Aim: To study the effects of muscle damage and fatigue on neuromuscular preactivation and performance during submaximal and maximal running. Setting: University of Cape Town, Sports Science Institute of South Africa. Methods: 12 male distance runners (19 - 39 years of age) with a minimum weekly training distance of 40 kilometers per week were randomly assigned to either control (n = 6) or experimental (n = 6) groups. Subjects’ visited the laboratory over an 11 day period during which testing included a submaximal and maximal run (5 km time trial) on the first and last day of testing. Neuromuscular preactivation, rating of perceived exertion, heart rate and performance times were recorded during the performance trials. The intervention between performance trials included two 40 minute bouts on a treadmill at 70 % peak treadmill running speed at –10 º elevation (experimental) or horizontal (control). Results: Running performance in the 5 km time trial (5K) improved in the experimental group alone by an average of 40 seconds over 5 km (P < 0.04) in the presence of muscle damage and without altered neuromuscular preactivation. There was no evidence any interaction between altered neuromuscular activity with regard to fatigue and muscle damage during submaximal and maximal running. Evidence of muscle damage in the experimental group was supported by a significant group versus time interaction effect in subjective pain score for daily living and increased plasma creatinine kinase levels in the experimental group (P<0.03). A significant decrease in rating of perceived exertion (RPE) was observed in both groups during both the submaximal (P<0.04) and 5 km time trial (P<0.03) post intervention. There was an interaction effect for group versus pre-post 5K (P<0.06), with the post 5K RPE in the experimental group showing an average decreased RPE score of 2.6 for each kilometer and the control group an average decrease in RPE score of only 0.03. Conclusion: The research design of this study was appropriate to study the interaction between fatigue and muscle damage during submaximal and maximal running. This study suggests that there is no neuromuscular compensation after muscle damage and that EMG is regulated similarly for both fatigue and muscle damage during submaximal and maximal running. Improvement in running performance and decreased rating of perceived exertion after muscle damage is due to some unknown variable.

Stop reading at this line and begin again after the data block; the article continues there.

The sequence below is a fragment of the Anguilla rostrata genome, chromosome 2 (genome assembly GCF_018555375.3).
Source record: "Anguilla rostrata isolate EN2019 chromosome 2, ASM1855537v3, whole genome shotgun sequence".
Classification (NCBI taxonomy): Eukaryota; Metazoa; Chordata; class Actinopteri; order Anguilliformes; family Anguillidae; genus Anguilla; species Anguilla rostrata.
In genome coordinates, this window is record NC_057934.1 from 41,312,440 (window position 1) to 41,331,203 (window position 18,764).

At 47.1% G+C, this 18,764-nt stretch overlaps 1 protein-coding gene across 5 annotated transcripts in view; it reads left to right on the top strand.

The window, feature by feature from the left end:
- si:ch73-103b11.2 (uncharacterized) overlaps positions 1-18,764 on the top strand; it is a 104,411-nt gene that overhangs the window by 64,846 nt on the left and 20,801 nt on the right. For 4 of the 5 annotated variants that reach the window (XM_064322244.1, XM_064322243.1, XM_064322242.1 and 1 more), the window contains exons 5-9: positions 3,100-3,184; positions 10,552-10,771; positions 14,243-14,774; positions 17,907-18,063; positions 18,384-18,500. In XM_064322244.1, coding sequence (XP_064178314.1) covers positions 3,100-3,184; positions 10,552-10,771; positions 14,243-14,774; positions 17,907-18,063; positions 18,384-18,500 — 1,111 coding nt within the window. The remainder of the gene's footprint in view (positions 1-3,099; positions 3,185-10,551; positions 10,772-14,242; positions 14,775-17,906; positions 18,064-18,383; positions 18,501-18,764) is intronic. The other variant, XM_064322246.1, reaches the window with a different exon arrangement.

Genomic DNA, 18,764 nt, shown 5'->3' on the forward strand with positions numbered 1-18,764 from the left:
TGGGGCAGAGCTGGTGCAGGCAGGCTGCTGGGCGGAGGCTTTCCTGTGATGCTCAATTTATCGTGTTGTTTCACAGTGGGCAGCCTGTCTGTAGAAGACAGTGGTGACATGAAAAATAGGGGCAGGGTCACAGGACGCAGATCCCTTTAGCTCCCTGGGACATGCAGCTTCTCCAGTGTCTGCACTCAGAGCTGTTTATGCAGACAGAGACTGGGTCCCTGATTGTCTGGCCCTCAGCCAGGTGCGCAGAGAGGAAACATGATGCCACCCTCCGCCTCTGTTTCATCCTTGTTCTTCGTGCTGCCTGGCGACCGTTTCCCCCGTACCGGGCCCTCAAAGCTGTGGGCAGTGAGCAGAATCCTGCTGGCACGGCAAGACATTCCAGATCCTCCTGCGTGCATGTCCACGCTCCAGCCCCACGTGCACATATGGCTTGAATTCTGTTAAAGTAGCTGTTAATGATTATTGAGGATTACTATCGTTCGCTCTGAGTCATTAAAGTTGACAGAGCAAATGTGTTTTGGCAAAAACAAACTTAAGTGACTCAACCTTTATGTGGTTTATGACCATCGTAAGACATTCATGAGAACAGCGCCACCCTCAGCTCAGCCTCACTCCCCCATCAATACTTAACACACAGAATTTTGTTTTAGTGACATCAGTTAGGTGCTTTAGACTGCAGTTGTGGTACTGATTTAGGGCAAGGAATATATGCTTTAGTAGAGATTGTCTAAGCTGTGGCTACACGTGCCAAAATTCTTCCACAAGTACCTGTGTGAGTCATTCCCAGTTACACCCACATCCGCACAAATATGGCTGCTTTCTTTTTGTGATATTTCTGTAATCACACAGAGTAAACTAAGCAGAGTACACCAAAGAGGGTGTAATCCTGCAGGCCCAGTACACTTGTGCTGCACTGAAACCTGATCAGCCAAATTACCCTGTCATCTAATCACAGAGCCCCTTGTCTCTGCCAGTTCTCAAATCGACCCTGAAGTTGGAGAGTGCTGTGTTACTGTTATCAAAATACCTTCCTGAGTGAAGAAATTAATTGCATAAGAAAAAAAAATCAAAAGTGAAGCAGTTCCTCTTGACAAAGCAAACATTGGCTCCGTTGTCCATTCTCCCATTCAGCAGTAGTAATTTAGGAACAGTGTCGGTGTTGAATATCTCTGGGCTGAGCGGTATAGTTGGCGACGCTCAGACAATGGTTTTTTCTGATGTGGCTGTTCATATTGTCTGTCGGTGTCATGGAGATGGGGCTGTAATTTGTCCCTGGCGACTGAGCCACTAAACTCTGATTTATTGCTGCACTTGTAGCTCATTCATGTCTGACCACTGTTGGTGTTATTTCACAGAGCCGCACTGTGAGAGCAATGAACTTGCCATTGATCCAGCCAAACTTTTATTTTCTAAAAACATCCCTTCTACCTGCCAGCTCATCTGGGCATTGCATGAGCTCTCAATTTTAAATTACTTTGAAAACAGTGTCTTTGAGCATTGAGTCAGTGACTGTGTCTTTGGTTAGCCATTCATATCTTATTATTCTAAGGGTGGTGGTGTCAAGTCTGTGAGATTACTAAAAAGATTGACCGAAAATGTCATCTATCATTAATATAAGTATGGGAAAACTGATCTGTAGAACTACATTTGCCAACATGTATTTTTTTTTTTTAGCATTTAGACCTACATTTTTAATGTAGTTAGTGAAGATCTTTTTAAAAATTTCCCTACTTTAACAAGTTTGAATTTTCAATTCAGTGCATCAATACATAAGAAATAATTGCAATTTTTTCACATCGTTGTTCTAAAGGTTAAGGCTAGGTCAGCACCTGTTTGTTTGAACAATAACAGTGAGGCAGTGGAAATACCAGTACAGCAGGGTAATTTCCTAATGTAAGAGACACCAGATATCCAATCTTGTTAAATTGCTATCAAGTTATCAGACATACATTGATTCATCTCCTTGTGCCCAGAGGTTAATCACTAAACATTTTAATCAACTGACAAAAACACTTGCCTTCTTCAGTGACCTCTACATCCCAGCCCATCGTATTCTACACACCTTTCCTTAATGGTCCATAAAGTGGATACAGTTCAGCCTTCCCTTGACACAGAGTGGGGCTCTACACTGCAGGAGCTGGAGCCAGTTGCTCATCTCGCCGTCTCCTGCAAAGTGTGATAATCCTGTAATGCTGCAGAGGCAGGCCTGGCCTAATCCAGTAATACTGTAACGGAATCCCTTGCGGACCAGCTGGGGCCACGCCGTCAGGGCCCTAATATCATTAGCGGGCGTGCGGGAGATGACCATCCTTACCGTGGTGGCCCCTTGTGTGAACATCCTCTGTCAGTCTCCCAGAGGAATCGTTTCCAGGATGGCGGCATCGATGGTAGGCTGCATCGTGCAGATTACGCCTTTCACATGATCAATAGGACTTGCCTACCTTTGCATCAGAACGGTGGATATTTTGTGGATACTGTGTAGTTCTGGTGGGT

|Date||19 February 2019|
|Creators||Noel, Colin Byron|
|Contributors||Kahn, Delawir, Lambert, Mike|
|Publisher||University of Cape Town, Faculty of Health Sciences, Department of Surgery|
|Source Sets||South African National ETD Portal|
|Type||Thesis / Dissertation, Masters, MMed|
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